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It’s Now Illegal to Hike Alone in Nepal’s National Parks

Last week, the Nepal Tourism Board announced a plan to ban solo hiking across all the country’s national parks. Starting in April, if you want to hike Nepal’s most popular trails, you’ll have to hire a guide.

Officials say the regulation is designed to promote visitor safety, reports The Kathmandu Post. However, hikers across the world have expressed outrage about the decision. Many say it will affect the sense of freedom and adventure that has drawn so many visitors to Nepal in the first place. It will also make visiting Nepal much more expensive. 

In 2017, Nepal officials announced a similar ban, prohibiting solo climbers from attempting high-profile ascents in the Himalaya. That decision came just months after world-famous climber Ueli Steck died on a solo climb of Nuptse, a famous Himalayan peak and one of Nepal’s highest mountains. Many other soloists have died on Mount Everest, the popular south face of which lies within Nepal’s borders. Like the recent trekking ban, the climbing ban was designed to prevent future accidents, officials said at the time

It will still be legal to hike to many of Nepal’s teahouses and villages without a guide. Image by Carlo A/Getty

Over the past few years, hundreds of solo hikers have gotten injured, died or gone missing on Nepal’s trails, reports the New York Times. Many of these incidents can likely be blamed on user error or inexperience. However, tourism board officials worried that too many deaths could cast the country in a negative light. A ban on solo trekkers should theoretically reduce the number of annual accidents — and therefore reinforce Nepal’s reputation as a safe place to visit.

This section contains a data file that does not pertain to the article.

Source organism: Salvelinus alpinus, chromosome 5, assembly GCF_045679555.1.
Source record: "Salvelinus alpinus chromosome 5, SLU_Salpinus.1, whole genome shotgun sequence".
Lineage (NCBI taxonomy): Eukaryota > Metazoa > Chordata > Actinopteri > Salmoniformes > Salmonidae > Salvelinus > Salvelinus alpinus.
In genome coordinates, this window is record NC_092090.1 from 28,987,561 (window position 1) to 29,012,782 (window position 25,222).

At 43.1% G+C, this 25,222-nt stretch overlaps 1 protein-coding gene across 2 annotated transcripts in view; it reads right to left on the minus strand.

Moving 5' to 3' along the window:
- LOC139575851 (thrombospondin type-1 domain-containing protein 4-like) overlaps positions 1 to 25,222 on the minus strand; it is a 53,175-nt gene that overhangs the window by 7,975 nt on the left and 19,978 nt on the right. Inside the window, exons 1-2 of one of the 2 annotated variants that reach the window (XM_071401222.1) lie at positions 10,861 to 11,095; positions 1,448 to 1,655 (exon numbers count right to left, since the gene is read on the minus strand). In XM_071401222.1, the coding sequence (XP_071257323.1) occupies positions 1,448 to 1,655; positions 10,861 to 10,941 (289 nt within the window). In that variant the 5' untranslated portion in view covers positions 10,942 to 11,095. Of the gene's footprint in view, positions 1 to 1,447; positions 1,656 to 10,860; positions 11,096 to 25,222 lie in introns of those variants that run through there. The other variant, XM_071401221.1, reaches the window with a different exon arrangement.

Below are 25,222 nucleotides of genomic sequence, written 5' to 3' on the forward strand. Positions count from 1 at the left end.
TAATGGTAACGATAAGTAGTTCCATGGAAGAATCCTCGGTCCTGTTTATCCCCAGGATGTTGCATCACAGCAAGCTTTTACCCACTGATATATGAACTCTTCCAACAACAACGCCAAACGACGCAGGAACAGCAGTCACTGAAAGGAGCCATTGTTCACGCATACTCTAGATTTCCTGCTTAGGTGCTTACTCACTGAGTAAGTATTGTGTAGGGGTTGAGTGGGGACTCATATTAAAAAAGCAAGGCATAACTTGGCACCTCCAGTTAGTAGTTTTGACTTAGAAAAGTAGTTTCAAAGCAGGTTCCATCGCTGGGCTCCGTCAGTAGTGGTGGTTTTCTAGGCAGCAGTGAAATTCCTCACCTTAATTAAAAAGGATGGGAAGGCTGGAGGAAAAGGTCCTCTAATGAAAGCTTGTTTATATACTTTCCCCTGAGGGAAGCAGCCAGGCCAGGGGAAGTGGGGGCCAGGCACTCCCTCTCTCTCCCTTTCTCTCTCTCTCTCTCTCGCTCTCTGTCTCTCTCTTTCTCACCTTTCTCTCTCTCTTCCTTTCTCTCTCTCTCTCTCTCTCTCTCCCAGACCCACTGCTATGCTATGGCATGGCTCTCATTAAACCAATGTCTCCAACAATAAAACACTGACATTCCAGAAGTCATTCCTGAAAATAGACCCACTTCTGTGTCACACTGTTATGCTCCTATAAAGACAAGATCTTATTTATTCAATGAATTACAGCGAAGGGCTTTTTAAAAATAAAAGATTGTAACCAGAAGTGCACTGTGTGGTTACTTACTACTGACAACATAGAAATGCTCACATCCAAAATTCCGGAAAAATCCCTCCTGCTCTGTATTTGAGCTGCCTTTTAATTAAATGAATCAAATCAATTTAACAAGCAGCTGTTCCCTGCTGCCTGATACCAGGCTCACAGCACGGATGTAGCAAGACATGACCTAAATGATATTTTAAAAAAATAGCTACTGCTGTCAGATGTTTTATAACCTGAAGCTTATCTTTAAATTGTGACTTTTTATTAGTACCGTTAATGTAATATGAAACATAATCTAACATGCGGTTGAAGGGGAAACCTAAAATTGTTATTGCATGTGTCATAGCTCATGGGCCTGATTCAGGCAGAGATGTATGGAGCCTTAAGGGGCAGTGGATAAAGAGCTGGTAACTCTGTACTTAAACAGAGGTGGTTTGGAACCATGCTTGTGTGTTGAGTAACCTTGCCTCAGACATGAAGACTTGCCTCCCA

Plus, it’s in Nepal’s best interest to support its trekking outfitters and guide services. Tourism is one of the country’s biggest industries. By requiring all trekkers to have a guide, the new ban should dramatically increase tour operators’ annual revenues. 

While hikers can still visit trails outside the country’s national parks without a guide, prospective tourists are already grumbling. Guide requirements could make a visit prohibitively expensive for many. 

However, Nepal has made it clear in the past that it wants to attract a richer caliber of tourist. Nepal’s new requirements could be a way of discouraging budget backpackers and attracting more luxury-minded visitors instead. This might be good news for Nepal — which has struggled to rebuild its tourism industry in the wake of the pandemic — but it’s bad news for thrifty travelers everywhere. 

Of course, Nepal isn’t the only country raising its tourist fees. Earlier this year, Thailand announced that it would start charging visitor fees to any tourist who wanted to enter its borders. As world travelers continue to impact many of the world’s most sensitive environments, it’s likely that we’ll see more such guide requirements, permit requirements and visitor fees in other countries in the future.

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